1952 – August -State Labor Board clears Albert Rubens (manager) of unfair labor practices when he spoke at an employer meeting before voting on union representation. This was the first time there was a favorable ruling for management since the labor act went into effect in July, 1945. The employees voted no union.

1956 – March 1st- The Rubens lease the Inn to Alfred B. Siegrist, a prominent hotel man from Florida, who ran the hotel for the next ten years. The name of the hotel in combined with the restaurant under a new name “The Yankee Pedlar Inn”.

  • history2

1958 – July -Southern portion of the front porch removed to make room for Ruben Studios, photographers. They moved from the Allen Building where they had been established in the 20′s.

1964 – July -with a major $2.8 million expansion in mind, the hotel purchased the Buckley Garage on Maiden Lane. Although the expansion never materialized, plans had called for underground parking (150 cars), one floor of banquet/ kitchen space (450 seating), additional guests rooms topped by a cocktail lounge and swimming pool.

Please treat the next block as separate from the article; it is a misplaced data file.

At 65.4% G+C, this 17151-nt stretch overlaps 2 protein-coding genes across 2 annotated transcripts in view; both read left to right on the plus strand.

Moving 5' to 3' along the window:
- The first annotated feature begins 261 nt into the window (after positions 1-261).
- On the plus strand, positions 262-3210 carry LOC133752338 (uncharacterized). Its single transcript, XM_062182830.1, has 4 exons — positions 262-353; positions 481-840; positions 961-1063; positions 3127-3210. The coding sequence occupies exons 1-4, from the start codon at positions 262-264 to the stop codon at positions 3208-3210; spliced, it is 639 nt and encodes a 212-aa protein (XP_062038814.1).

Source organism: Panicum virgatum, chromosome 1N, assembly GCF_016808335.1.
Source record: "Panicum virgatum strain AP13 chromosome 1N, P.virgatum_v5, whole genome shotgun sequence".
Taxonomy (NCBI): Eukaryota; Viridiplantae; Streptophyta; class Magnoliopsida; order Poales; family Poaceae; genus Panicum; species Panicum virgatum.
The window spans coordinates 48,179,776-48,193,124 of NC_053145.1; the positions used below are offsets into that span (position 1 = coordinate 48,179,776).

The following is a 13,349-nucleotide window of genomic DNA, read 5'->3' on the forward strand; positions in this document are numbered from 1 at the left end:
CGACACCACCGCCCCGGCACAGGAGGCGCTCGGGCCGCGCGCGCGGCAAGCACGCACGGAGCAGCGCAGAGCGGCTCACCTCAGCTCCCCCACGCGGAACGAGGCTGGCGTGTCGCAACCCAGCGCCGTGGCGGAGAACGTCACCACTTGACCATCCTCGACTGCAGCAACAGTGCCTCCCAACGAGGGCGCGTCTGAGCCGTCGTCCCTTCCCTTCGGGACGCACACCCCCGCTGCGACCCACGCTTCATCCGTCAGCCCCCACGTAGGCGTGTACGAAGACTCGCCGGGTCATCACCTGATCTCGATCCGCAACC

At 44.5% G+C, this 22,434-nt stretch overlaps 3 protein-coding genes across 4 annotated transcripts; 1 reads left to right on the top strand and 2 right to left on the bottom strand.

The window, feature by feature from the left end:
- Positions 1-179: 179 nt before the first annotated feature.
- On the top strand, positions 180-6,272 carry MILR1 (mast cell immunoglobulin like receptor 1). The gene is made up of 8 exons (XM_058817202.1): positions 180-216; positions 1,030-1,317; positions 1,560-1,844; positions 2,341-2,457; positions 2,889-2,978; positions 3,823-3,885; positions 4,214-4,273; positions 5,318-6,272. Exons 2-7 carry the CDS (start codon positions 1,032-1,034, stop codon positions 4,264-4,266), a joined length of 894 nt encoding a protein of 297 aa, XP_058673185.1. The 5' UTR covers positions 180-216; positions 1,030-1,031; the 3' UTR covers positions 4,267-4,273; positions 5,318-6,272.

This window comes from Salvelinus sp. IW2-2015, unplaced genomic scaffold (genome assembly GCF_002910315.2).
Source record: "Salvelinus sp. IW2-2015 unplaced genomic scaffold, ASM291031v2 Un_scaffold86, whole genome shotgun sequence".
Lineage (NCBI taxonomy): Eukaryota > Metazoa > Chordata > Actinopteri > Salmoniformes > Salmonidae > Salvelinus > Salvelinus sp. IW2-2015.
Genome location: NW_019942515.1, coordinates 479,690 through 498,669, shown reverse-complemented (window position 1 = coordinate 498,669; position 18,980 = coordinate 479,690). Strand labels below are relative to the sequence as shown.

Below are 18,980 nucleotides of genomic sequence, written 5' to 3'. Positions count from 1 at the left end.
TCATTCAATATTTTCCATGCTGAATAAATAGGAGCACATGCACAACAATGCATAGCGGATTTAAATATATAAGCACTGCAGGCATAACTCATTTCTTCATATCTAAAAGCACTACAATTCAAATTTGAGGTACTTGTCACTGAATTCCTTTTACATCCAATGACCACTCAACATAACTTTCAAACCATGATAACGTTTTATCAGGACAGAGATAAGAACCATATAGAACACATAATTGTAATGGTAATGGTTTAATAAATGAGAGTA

1966 – March- In a renovation of the exterior, architect E. J. Kovak fromNew York enlarges the Coffee Shop and the Yankee Pedlar Bake Shoppe. Albert returns (from CBS broadcasting building inNew York where he was director of the Ground Floor Restaurant) to assume management of the hotel.

  • 1970 Pix

1987 – The Rubens sell the Yankee Pedlar Inn to Avonbased Baron Country Inns (who also own 10 other New England Inns) for $2.6 million. Shortly after, two of the investors, Rory Tagert and Robert Connelly of Westport, Connecticut, bought out the others and incorporated under the name of Yankee Baron Corporation. The two, along with Mr. William Grossman, also own the “Inn at Longshore” in Westport. Judith Romaniello, working as front office manager under Arthur and Jerry Rubens, is retained as general manager.

1990 – Following a brief period under Treadway, Rory Tagert assigns the brothers Robert and Christopher Bolan to head up the Yankee Pedlar team. The Brothers combine over 30 years management experience in the hospitality field; in hotels, restaurants, and country clubs.